|Title||A model for stripping multicomponent vapor from unsaturated soil with free and trapped residual nonaqueous phase liquid|
|Publication Type||Journal Article|
|Year of Publication||1999|
|Authors||Ng C-O, Mei CC, Ostendorf DW|
|Journal||Water Resources Research|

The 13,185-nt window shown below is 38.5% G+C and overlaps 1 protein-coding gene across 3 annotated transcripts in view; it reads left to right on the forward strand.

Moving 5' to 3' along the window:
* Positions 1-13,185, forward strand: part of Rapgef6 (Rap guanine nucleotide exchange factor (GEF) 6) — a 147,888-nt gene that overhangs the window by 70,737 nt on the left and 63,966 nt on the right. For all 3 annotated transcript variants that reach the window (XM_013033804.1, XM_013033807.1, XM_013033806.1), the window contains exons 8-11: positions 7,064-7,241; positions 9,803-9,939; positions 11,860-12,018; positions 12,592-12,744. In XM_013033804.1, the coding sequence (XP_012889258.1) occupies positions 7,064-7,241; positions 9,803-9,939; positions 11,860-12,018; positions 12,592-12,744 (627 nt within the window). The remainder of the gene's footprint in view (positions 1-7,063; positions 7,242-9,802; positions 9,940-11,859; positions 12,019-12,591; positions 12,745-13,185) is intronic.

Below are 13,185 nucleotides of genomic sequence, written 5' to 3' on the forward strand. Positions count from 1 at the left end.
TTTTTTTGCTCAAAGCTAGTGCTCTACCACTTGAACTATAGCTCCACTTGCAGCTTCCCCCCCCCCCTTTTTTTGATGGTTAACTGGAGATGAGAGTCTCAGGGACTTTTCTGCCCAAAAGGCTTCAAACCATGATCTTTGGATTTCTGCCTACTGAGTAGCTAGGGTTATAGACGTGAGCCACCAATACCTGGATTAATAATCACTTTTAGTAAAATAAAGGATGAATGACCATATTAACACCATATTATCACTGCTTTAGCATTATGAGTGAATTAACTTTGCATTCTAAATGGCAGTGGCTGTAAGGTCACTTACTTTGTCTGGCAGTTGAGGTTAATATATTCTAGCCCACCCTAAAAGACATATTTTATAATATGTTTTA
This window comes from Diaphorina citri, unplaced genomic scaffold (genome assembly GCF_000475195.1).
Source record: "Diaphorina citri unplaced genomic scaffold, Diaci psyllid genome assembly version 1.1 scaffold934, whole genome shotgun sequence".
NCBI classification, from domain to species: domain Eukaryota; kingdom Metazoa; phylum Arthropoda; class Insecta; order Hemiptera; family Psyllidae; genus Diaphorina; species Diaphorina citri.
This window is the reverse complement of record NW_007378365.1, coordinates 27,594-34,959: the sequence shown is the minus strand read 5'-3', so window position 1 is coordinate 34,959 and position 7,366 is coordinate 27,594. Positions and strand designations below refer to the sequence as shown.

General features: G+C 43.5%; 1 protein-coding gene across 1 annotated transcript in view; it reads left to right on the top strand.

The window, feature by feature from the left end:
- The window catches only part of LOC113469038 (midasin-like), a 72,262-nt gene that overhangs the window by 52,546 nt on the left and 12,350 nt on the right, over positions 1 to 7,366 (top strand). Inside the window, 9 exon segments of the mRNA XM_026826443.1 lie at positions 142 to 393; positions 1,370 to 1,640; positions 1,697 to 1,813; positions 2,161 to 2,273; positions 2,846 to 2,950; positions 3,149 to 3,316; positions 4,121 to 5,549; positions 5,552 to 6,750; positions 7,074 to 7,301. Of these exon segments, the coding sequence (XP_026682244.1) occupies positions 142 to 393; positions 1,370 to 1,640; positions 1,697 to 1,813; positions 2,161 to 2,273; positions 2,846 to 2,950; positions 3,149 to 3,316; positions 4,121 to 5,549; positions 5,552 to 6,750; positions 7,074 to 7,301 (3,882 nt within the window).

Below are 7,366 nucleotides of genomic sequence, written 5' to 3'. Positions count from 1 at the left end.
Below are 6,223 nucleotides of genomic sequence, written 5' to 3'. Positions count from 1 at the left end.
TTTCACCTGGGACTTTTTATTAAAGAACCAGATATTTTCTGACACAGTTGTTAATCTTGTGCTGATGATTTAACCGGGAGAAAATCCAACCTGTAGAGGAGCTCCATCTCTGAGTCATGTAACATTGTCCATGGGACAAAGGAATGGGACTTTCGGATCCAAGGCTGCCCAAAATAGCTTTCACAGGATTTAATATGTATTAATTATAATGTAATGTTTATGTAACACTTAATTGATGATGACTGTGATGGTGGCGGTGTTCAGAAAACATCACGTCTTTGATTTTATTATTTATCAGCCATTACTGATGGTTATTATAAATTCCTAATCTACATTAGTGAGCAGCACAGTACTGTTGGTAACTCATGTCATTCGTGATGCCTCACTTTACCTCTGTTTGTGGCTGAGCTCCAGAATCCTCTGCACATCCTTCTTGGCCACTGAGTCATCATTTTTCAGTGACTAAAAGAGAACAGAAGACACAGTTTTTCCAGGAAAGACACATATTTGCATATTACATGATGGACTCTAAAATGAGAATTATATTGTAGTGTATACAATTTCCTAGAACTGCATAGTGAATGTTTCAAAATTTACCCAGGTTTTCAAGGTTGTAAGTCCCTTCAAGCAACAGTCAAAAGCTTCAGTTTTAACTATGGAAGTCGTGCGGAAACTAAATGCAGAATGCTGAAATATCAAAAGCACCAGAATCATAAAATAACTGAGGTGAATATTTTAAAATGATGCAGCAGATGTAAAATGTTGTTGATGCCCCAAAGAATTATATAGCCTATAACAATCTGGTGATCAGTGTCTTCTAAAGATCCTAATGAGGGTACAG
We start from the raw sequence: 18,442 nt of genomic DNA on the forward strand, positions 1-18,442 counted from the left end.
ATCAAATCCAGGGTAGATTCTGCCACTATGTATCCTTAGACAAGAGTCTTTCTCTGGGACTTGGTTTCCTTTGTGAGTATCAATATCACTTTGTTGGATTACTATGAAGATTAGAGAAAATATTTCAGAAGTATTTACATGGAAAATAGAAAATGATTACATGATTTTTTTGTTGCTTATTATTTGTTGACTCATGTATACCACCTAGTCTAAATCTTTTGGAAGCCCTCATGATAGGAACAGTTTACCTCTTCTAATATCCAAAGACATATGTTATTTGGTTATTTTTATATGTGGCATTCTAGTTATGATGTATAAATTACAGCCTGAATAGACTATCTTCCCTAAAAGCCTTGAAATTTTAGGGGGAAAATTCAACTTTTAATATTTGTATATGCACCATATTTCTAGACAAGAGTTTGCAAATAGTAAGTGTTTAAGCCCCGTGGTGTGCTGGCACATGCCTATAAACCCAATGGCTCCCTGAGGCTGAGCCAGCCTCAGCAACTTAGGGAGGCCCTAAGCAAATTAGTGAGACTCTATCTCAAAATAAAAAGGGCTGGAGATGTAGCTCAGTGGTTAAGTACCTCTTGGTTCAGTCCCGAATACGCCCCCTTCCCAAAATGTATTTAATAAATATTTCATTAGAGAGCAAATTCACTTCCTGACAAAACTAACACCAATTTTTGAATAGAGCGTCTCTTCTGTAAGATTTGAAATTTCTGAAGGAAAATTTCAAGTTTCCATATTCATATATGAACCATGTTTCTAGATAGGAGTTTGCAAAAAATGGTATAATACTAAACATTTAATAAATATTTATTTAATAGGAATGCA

We present a model for the multicomponent vapor transport due to air venting in an unsaturated zone in the presence of free and trapped phases of residual nonaqueous phase liquid (NAPL). On the microscale the soil particles are assumed to form spherical aggregates with micropores filled with immobile water, trapped phases of NAPL and air. The interaggregate space is occupied with mobile air, and a thin film of free NAPL adheres on the aggregate surface. While the free NAPL can readily be in equilibrium with macropore vapor, the mass transfer from immobile phases in aggregates is rate-limited by aqueous diffusion. This model enables us to predict the vapor concentrations of various chemical species and the free NAPL saturation over the macroscale, based on the detailed understanding of the aqueous concentrations of the species and the trapped NAPL saturation within the aggregates. The model is compared favorably with some experimental data of sparging multicomponent vapor out of an intact core taken from a contaminated site. The distinctive features of multicomponent transport, clearly exhibited by the data, are further examined in the simulations of a hypothetical case of three-aromatic vapor transport under a radial flow field. It is found that while the vapor concentration of the most volatile component drops monotonically with time, those of the less volatile may rise as their mole fractions in the NAPL increase. The vapor concentration of a heavy component may have a local maximum at the evaporation front of the free NAPL. In the case of radial flow the free NAPL has two receding evaporation fronts. Condensation of the heavy component downstream of the far front causes a temporary increase of its total concentration there. With trapped NAPL and soil aggregation the macroscale transport is retarded, and the effluent concentrations end up in noticeable tailing.